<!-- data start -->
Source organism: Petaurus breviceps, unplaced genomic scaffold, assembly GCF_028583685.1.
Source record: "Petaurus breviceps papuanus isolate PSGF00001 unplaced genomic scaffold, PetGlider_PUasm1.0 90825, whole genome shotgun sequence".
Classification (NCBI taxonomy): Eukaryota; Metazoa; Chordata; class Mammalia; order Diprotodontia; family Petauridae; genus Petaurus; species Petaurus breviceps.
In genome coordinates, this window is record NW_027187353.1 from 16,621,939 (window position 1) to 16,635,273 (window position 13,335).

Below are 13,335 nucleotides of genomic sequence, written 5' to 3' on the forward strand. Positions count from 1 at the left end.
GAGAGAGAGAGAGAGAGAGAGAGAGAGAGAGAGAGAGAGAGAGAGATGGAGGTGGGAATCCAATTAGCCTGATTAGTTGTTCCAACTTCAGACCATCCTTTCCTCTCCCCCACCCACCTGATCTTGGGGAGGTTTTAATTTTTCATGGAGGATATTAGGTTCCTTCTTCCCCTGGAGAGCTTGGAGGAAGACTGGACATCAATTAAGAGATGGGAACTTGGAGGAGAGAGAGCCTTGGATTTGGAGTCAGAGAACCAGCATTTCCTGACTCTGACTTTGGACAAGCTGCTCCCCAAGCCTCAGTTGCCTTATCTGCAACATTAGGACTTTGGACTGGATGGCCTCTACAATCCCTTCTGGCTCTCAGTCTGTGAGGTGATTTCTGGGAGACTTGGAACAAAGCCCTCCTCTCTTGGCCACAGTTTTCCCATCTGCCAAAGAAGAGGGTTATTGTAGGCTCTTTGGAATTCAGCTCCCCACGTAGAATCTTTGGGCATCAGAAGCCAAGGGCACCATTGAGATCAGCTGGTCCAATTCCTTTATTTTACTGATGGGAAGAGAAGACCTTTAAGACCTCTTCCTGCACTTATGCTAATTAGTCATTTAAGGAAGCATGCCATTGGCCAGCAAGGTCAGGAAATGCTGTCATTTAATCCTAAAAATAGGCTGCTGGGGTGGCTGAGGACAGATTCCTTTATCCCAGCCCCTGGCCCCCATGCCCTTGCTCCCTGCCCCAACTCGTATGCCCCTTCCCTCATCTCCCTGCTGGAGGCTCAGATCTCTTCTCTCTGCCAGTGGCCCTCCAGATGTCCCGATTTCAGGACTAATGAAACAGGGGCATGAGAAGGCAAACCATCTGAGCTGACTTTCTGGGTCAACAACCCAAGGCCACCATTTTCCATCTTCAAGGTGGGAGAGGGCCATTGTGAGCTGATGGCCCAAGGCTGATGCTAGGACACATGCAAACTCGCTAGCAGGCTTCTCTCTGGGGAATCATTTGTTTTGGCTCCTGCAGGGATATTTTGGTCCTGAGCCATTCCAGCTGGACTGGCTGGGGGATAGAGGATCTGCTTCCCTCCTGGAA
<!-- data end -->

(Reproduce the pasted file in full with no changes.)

Source organism: Petaurus breviceps, unplaced genomic scaffold, assembly GCF_028583685.1.
Source record: "Petaurus breviceps papuanus isolate PSGF00001 unplaced genomic scaffold, PetGlider_PUasm1.0 90825, whole genome shotgun sequence".
Classification (NCBI taxonomy): Eukaryota; Metazoa; Chordata; class Mammalia; order Diprotodontia; family Petauridae; genus Petaurus; species Petaurus breviceps.
In genome coordinates, this window is record NW_027187353.1 from 16,621,939 (window position 1) to 16,635,273 (window position 13,335).

Below are 13,335 nucleotides of genomic sequence, written 5' to 3' on the forward strand. Positions count from 1 at the left end.
GAGAGAGAGAGAGAGAGAGAGAGAGAGAGAGAGAGAGAGAGAGAGATGGAGGTGGGAATCCAATTAGCCTGATTAGTTGTTCCAACTTCAGACCATCCTTTCCTCTCCCCCACCCACCTGATCTTGGGGAGGTTTTAATTTTTCATGGAGGATATTAGGTTCCTTCTTCCCCTGGAGAGCTTGGAGGAAGACTGGACATCAATTAAGAGATGGGAACTTGGAGGAGAGAGAGCCTTGGATTTGGAGTCAGAGAACCAGCATTTCCTGACTCTGACTTTGGACAAGCTGCTCCCCAAGCCTCAGTTGCCTTATCTGCAACATTAGGACTTTGGACTGGATGGCCTCTACAATCCCTTCTGGCTCTCAGTCTGTGAGGTGATTTCTGGGAGACTTGGAACAAAGCCCTCCTCTCTTGGCCACAGTTTTCCCATCTGCCAAAGAAGAGGGTTATTGTAGGCTCTTTGGAATTCAGCTCCCCACGTAGAATCTTTGGGCATCAGAAGCCAAGGGCACCATTGAGATCAGCTGGTCCAATTCCTTTATTTTACTGATGGGAAGAGAAGACCTTTAAGACCTCTTCCTGCACTTATGCTAATTAGTCATTTAAGGAAGCATGCCATTGGCCAGCAAGGTCAGGAAATGCTGTCATTTAATCCTAAAAATAGGCTGCTGGGGTGGCTGAGGACAGATTCCTTTATCCCAGCCCCTGGCCCCCATGCCCTTGCTCCCTGCCCCAACTCGTATGCCCCTTCCCTCATCTCCCTGCTGGAGGCTCAGATCTCTTCTCTCTGCCAGTGGCCCTCCAGATGTCCCGATTTCAGGACTAATGAAACAGGGGCATGAGAAGGCAAACCATCTGAGCTGACTTTCTGGGTCAACAACCCAAGGCCACCATTTTCCATCTTCAAGGTGGGAGAGGGCCATTGTGAGCTGATGGCCCAAGGCTGATGCTAGGACACATGCAAACTCGCTAGCAGGCTTCTCTCTGGGGAATCATTTGTTTTGGCTCCTGCAGGGATATTTTGGTCCTGAGCCATTCCAGCTGGACTGGCTGGGGGATAGAGGATCTGCTTCCCTCCTGGAA